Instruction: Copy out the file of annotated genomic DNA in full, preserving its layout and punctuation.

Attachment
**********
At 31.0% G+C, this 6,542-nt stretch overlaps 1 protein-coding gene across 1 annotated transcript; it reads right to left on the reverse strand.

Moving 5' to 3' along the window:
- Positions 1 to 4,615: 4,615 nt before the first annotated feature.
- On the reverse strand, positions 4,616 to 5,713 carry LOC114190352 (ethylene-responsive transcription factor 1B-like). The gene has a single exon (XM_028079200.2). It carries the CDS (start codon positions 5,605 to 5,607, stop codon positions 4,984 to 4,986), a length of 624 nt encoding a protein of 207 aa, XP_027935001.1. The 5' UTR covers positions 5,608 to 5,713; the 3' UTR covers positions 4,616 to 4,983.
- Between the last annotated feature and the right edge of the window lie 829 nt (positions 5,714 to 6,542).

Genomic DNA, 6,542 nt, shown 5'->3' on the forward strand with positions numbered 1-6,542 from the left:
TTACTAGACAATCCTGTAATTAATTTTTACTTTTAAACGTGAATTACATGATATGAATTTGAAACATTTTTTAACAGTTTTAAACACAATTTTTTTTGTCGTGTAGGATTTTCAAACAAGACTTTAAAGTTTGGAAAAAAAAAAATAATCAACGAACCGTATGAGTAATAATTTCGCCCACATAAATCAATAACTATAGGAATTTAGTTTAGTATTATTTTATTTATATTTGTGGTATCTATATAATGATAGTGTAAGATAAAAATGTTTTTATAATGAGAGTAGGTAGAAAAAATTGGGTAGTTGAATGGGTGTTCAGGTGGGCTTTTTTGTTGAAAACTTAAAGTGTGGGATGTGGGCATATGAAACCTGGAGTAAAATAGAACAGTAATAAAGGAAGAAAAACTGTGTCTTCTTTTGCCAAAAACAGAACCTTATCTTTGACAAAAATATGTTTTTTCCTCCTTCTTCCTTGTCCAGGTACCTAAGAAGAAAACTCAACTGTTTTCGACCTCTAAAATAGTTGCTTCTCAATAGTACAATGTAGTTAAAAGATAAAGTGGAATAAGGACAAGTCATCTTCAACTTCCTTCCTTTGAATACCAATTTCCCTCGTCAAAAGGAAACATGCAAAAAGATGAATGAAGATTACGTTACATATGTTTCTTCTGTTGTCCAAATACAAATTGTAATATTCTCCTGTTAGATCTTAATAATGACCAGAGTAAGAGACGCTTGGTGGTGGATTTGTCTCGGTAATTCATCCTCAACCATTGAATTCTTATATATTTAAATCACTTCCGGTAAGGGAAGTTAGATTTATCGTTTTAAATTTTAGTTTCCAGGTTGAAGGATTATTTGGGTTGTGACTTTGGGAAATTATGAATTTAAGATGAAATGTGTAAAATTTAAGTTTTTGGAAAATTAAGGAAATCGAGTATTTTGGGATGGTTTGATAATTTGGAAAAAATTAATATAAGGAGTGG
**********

At 31.0% G+C, this 6,542-nt stretch overlaps 1 protein-coding gene across 1 annotated transcript; it reads right to left on the reverse strand.

Moving 5' to 3' along the window:
- Positions 1 to 4,615: 4,615 nt before the first annotated feature.
- On the reverse strand, positions 4,616 to 5,713 carry LOC114190352 (ethylene-responsive transcription factor 1B-like). The gene has a single exon (XM_028079200.2). It carries the CDS (start codon positions 5,605 to 5,607, stop codon positions 4,984 to 4,986), a length of 624 nt encoding a protein of 207 aa, XP_027935001.1. The 5' UTR covers positions 5,608 to 5,713; the 3' UTR covers positions 4,616 to 4,983.
- Between the last annotated feature and the right edge of the window lie 829 nt (positions 5,714 to 6,542).

Genomic DNA, 6,542 nt, shown 5'->3' on the forward strand with positions numbered 1-6,542 from the left:
TTACTAGACAATCCTGTAATTAATTTTTACTTTTAAACGTGAATTACATGATATGAATTTGAAACATTTTTTAACAGTTTTAAACACAATTTTTTTTGTCGTGTAGGATTTTCAAACAAGACTTTAAAGTTTGGAAAAAAAAAAATAATCAACGAACCGTATGAGTAATAATTTCGCCCACATAAATCAATAACTATAGGAATTTAGTTTAGTATTATTTTATTTATATTTGTGGTATCTATATAATGATAGTGTAAGATAAAAATGTTTTTATAATGAGAGTAGGTAGAAAAAATTGGGTAGTTGAATGGGTGTTCAGGTGGGCTTTTTTGTTGAAAACTTAAAGTGTGGGATGTGGGCATATGAAACCTGGAGTAAAATAGAACAGTAATAAAGGAAGAAAAACTGTGTCTTCTTTTGCCAAAAACAGAACCTTATCTTTGACAAAAATATGTTTTTTCCTCCTTCTTCCTTGTCCAGGTACCTAAGAAGAAAACTCAACTGTTTTCGACCTCTAAAATAGTTGCTTCTCAATAGTACAATGTAGTTAAAAGATAAAGTGGAATAAGGACAAGTCATCTTCAACTTCCTTCCTTTGAATACCAATTTCCCTCGTCAAAAGGAAACATGCAAAAAGATGAATGAAGATTACGTTACATATGTTTCTTCTGTTGTCCAAATACAAATTGTAATATTCTCCTGTTAGATCTTAATAATGACCAGAGTAAGAGACGCTTGGTGGTGGATTTGTCTCGGTAATTCATCCTCAACCATTGAATTCTTATATATTTAAATCACTTCCGGTAAGGGAAGTTAGATTTATCGTTTTAAATTTTAGTTTCCAGGTTGAAGGATTATTTGGGTTGTGACTTTGGGAAATTATGAATTTAAGATGAAATGTGTAAAATTTAAGTTTTTGGAAAATTAAGGAAATCGAGTATTTTGGGATGGTTTGATAATTTGGAAAAAATTAATATAAGGAGTGG